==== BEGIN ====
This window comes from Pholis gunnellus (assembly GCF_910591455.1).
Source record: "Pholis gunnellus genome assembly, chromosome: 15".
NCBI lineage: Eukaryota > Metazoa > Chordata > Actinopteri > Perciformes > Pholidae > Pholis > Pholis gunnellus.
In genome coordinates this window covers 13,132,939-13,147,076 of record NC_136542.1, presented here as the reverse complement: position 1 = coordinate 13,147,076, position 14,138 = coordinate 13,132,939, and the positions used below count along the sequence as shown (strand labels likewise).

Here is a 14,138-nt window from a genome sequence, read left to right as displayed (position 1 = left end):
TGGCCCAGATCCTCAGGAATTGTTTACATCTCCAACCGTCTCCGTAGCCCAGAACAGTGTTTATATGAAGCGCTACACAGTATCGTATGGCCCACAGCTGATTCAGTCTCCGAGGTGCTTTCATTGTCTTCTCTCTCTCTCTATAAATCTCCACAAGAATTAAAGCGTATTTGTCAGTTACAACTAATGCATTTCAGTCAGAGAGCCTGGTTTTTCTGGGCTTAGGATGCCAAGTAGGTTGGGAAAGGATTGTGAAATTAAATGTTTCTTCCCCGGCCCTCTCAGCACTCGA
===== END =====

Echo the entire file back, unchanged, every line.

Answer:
This window comes from Pholis gunnellus (assembly GCF_910591455.1).
Source record: "Pholis gunnellus genome assembly, chromosome: 15".
NCBI lineage: Eukaryota > Metazoa > Chordata > Actinopteri > Perciformes > Pholidae > Pholis > Pholis gunnellus.
In genome coordinates this window covers 13,132,939-13,147,076 of record NC_136542.1, presented here as the reverse complement: position 1 = coordinate 13,147,076, position 14,138 = coordinate 13,132,939, and the positions used below count along the sequence as shown (strand labels likewise).

Here is a 14,138-nt window from a genome sequence, read left to right as displayed (position 1 = left end):
TGGCCCAGATCCTCAGGAATTGTTTACATCTCCAACCGTCTCCGTAGCCCAGAACAGTGTTTATATGAAGCGCTACACAGTATCGTATGGCCCACAGCTGATTCAGTCTCCGAGGTGCTTTCATTGTCTTCTCTCTCTCTCTATAAATCTCCACAAGAATTAAAGCGTATTTGTCAGTTACAACTAATGCATTTCAGTCAGAGAGCCTGGTTTTTCTGGGCTTAGGATGCCAAGTAGGTTGGGAAAGGATTGTGAAATTAAATGTTTCTTCCCCGGCCCTCTCAGCACTCGA